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Indiana Will Be Present at Farm Progress Show

World's largest farm show kicks off tomorrow.

Tom Bechman 1, Editor, Indiana Prairie Farm

August 29, 2009

3 Min Read

The world's largest outdoor farm show opens for a three-day run in Decatur, Illinois, tomorrow. It's the third show out of 10 scheduled at the semi-permanent site near Decatur, Ill. The site is conveniently located just off Interstate 72 on the northwest side of Decatur, less than a 3-hour drive from downtown Indianapolis.


Hoosiers will be represented in Decatur. Indiana Prairie Farmer is co-sponsor of the show, along with Prairie farmer, the Farm Progress magazine in Illinois. Indiana Prairie Farmer editor Tom Bechman will spend time in the Hospitality Tent, but will also head up the new products team, looking for the latest innovations. Many companies save their world debuts of new products for this show. In fact, sometimes products are so new they aren't yet priced, and occasionally are still prototypes, not even painted. Exhibitors are looking for farmer reaction before they put the finishing touches on their latest version of whatever implement they're producing.


Indiana companies will be exhibiting, including CountryMark, with a large display. CountryMark has been an enthusiastic supporter of the Farm Progress Show for many years, including since the move to a semi-permanent site. Belinda Puetz, marketing director for the fuel supplier for much of Indiana's crop land, says they've been pleased with the number of Indiana farmers who come by and say hi in Decatur. She and the staff will be looking for you this week.


Purdue University will not be present with programs, but two departments, Ag engineering in the presence of Bill Field, and Agronomy through Gary Steinhardt, have roles in the show. Field and his staff will participate in the Health Tent coordinated by Illinois staff. Field says they'll be displaying Breaking New Ground Equipment for farmers with special needs, including those crippled by arthritis. Field has been a staple and a supporter of farm safety and health promotions at the Farm Progress Show for decades.


Steinhardt is the technical source of expertise for the 4-H and FFA soils judging contest, slated for Sept. 1, opening day. Several teams from both Indiana and Illinois will compete for cash awards, sponsored by various Farm Credit groups that cover the two-state area. It's a tune-up contest for teams in both states for the upcoming season, and one of the few, if not the only, contest that carries significant cash awards.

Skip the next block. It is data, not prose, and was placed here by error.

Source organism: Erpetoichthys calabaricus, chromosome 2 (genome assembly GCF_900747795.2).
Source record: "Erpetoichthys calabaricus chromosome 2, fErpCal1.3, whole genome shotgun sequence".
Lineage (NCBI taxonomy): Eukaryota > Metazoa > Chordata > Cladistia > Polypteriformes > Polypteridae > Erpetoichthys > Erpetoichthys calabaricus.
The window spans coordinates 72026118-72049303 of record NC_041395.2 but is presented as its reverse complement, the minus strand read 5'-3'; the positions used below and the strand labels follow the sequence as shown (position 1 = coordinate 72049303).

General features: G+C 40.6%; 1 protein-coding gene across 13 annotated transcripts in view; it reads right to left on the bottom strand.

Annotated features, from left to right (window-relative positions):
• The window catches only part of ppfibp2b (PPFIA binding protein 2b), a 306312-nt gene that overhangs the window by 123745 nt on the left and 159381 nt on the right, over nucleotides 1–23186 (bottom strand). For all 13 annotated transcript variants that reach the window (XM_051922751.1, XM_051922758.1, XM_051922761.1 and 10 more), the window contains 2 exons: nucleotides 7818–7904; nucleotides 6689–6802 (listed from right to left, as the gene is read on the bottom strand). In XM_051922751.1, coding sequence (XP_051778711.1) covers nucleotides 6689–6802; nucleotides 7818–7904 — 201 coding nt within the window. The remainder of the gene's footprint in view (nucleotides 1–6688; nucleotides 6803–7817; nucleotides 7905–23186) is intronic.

The practice pit will be located just off the southeast corner of the south parking lot, and will be open to visitors after the conclusion of the contest Tuesday afternoon. It would be a chance for Hoosiers to see what a prairie soil looks like below the surface. However, the actual contest includes both prairie and timber soils, making it a unique training experience for students.


We'll expect to see you in Decatur this week! Stop by and say hello!

About the Author(s)

Tom Bechman 1

Editor, Indiana Prairie Farm

Tom Bechman is an important cog in the Farm Progress machinery. In addition to serving as editor of Indiana Prairie Farmer, Tom is nationally known for his coverage of Midwest agronomy, conservation, no-till farming, farm management, farm safety, high-tech farming and personal property tax relief. His byline appears monthly in many of the 18 state and regional farm magazines published by Farm Progress.

"I consider it my responsibility and opportunity as a farm magazine editor to supply useful information that will help today's farm families survive and thrive," the veteran editor says.

Tom graduated from Whiteland (Ind.) High School, earned his B.S. in animal science and agricultural education from Purdue University in 1975 and an M.S. in dairy nutrition two years later. He first joined the magazine as a field editor in 1981 after four years as a vocational agriculture teacher.

Tom enjoys interacting with farm families, university specialists and industry leaders, gathering and sifting through loads of information available in agriculture today. "Whenever I find a new idea or a new thought that could either improve someone's life or their income, I consider it a personal challenge to discover how to present it in the most useful form, " he says.

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